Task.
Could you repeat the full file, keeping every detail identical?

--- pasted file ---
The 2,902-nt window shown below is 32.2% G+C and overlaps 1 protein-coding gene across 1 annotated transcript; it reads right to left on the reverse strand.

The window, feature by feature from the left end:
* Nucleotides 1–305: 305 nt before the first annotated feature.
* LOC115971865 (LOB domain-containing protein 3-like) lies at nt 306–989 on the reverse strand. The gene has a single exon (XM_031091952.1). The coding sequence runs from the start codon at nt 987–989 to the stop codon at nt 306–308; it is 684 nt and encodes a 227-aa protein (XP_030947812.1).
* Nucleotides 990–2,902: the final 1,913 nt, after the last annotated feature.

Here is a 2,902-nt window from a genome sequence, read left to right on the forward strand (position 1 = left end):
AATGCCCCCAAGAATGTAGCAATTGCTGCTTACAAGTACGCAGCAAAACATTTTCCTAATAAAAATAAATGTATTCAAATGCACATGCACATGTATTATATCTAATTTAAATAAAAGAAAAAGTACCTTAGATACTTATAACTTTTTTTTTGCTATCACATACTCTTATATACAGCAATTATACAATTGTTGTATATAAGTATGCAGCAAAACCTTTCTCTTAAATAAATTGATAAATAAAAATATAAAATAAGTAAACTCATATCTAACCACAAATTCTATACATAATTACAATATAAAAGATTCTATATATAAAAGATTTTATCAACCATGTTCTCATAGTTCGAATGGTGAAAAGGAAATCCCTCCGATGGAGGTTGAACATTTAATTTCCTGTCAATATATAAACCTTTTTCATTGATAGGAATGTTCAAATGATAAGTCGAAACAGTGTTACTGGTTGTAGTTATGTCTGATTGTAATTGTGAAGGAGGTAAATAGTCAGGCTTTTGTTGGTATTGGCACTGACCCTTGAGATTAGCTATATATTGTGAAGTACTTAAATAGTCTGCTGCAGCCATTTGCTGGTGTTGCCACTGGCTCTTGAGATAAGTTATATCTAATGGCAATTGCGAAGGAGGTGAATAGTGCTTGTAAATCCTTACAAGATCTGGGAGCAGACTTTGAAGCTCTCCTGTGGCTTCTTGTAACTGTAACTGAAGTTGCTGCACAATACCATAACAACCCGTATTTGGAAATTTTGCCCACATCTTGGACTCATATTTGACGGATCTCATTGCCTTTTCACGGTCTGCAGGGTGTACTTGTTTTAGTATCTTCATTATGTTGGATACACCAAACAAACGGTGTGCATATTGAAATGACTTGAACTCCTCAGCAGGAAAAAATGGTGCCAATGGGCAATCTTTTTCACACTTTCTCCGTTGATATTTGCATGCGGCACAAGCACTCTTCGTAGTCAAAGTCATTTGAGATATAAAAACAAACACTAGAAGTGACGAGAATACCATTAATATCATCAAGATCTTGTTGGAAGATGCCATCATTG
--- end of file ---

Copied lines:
The 2,902-nt window shown below is 32.2% G+C and overlaps 1 protein-coding gene across 1 annotated transcript; it reads right to left on the reverse strand.

The window, feature by feature from the left end:
* Nucleotides 1–305: 305 nt before the first annotated feature.
* LOC115971865 (LOB domain-containing protein 3-like) lies at nt 306–989 on the reverse strand. The gene has a single exon (XM_031091952.1). The coding sequence runs from the start codon at nt 987–989 to the stop codon at nt 306–308; it is 684 nt and encodes a 227-aa protein (XP_030947812.1).
* Nucleotides 990–2,902: the final 1,913 nt, after the last annotated feature.

Here is a 2,902-nt window from a genome sequence, read left to right on the forward strand (position 1 = left end):
AATGCCCCCAAGAATGTAGCAATTGCTGCTTACAAGTACGCAGCAAAACATTTTCCTAATAAAAATAAATGTATTCAAATGCACATGCACATGTATTATATCTAATTTAAATAAAAGAAAAAGTACCTTAGATACTTATAACTTTTTTTTTGCTATCACATACTCTTATATACAGCAATTATACAATTGTTGTATATAAGTATGCAGCAAAACCTTTCTCTTAAATAAATTGATAAATAAAAATATAAAATAAGTAAACTCATATCTAACCACAAATTCTATACATAATTACAATATAAAAGATTCTATATATAAAAGATTTTATCAACCATGTTCTCATAGTTCGAATGGTGAAAAGGAAATCCCTCCGATGGAGGTTGAACATTTAATTTCCTGTCAATATATAAACCTTTTTCATTGATAGGAATGTTCAAATGATAAGTCGAAACAGTGTTACTGGTTGTAGTTATGTCTGATTGTAATTGTGAAGGAGGTAAATAGTCAGGCTTTTGTTGGTATTGGCACTGACCCTTGAGATTAGCTATATATTGTGAAGTACTTAAATAGTCTGCTGCAGCCATTTGCTGGTGTTGCCACTGGCTCTTGAGATAAGTTATATCTAATGGCAATTGCGAAGGAGGTGAATAGTGCTTGTAAATCCTTACAAGATCTGGGAGCAGACTTTGAAGCTCTCCTGTGGCTTCTTGTAACTGTAACTGAAGTTGCTGCACAATACCATAACAACCCGTATTTGGAAATTTTGCCCACATCTTGGACTCATATTTGACGGATCTCATTGCCTTTTCACGGTCTGCAGGGTGTACTTGTTTTAGTATCTTCATTATGTTGGATACACCAAACAAACGGTGTGCATATTGAAATGACTTGAACTCCTCAGCAGGAAAAAATGGTGCCAATGGGCAATCTTTTTCACACTTTCTCCGTTGATATTTGCATGCGGCACAAGCACTCTTCGTAGTCAAAGTCATTTGAGATATAAAAACAAACACTAGAAGTGACGAGAATACCATTAATATCATCAAGATCTTGTTGGAAGATGCCATCATTG